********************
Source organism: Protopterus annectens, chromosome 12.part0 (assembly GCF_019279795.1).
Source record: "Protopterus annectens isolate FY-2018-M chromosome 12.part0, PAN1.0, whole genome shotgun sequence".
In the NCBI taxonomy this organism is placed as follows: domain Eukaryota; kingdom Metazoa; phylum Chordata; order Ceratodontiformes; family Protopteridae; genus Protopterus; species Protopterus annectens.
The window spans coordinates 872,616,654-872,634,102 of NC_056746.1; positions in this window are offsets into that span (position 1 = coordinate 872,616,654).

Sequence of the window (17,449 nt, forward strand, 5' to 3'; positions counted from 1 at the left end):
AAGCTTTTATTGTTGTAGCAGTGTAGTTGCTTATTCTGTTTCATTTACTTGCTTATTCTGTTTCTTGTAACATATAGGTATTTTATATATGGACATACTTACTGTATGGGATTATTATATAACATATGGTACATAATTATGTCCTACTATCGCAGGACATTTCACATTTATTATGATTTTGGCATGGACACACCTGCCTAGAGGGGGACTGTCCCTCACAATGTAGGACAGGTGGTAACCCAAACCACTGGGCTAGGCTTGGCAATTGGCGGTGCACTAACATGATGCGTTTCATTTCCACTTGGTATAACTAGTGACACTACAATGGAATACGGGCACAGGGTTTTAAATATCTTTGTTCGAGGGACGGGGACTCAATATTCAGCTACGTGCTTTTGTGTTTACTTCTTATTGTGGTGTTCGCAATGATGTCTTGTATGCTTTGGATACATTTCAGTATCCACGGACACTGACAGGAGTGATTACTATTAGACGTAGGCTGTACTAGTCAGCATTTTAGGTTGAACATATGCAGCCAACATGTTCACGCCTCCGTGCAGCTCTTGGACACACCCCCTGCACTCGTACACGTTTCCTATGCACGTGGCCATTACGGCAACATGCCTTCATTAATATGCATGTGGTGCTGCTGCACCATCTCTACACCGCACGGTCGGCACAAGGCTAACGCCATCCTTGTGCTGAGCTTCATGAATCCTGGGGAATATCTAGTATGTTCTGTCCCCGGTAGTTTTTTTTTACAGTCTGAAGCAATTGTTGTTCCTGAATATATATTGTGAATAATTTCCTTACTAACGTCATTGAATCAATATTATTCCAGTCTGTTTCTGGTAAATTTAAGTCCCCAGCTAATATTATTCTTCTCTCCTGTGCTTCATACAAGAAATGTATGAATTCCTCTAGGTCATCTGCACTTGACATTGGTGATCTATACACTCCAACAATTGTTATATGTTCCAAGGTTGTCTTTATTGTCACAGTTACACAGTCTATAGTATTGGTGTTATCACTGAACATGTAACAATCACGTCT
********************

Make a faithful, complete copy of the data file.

Source organism: Protopterus annectens, chromosome 12.part0 (assembly GCF_019279795.1).
Source record: "Protopterus annectens isolate FY-2018-M chromosome 12.part0, PAN1.0, whole genome shotgun sequence".
In the NCBI taxonomy this organism is placed as follows: domain Eukaryota; kingdom Metazoa; phylum Chordata; order Ceratodontiformes; family Protopteridae; genus Protopterus; species Protopterus annectens.
The window spans coordinates 872,616,654-872,634,102 of NC_056746.1; positions in this window are offsets into that span (position 1 = coordinate 872,616,654).

Sequence of the window (17,449 nt, forward strand, 5' to 3'; positions counted from 1 at the left end):
AAGCTTTTATTGTTGTAGCAGTGTAGTTGCTTATTCTGTTTCATTTACTTGCTTATTCTGTTTCTTGTAACATATAGGTATTTTATATATGGACATACTTACTGTATGGGATTATTATATAACATATGGTACATAATTATGTCCTACTATCGCAGGACATTTCACATTTATTATGATTTTGGCATGGACACACCTGCCTAGAGGGGGACTGTCCCTCACAATGTAGGACAGGTGGTAACCCAAACCACTGGGCTAGGCTTGGCAATTGGCGGTGCACTAACATGATGCGTTTCATTTCCACTTGGTATAACTAGTGACACTACAATGGAATACGGGCACAGGGTTTTAAATATCTTTGTTCGAGGGACGGGGACTCAATATTCAGCTACGTGCTTTTGTGTTTACTTCTTATTGTGGTGTTCGCAATGATGTCTTGTATGCTTTGGATACATTTCAGTATCCACGGACACTGACAGGAGTGATTACTATTAGACGTAGGCTGTACTAGTCAGCATTTTAGGTTGAACATATGCAGCCAACATGTTCACGCCTCCGTGCAGCTCTTGGACACACCCCCTGCACTCGTACACGTTTCCTATGCACGTGGCCATTACGGCAACATGCCTTCATTAATATGCATGTGGTGCTGCTGCACCATCTCTACACCGCACGGTCGGCACAAGGCTAACGCCATCCTTGTGCTGAGCTTCATGAATCCTGGGGAATATCTAGTATGTTCTGTCCCCGGTAGTTTTTTTTTACAGTCTGAAGCAATTGTTGTTCCTGAATATATATTGTGAATAATTTCCTTACTAACGTCATTGAATCAATATTATTCCAGTCTGTTTCTGGTAAATTTAAGTCCCCAGCTAATATTATTCTTCTCTCCTGTGCTTCATACAAGAAATGTATGAATTCCTCTAGGTCATCTGCACTTGACATTGGTGATCTATACACTCCAACAATTGTTATATGTTCCAAGGTTGTCTTTATTGTCACAGTTACACAGTCTATAGTATTGGTGTTATCACTGAACATGTAACAATCACGTCT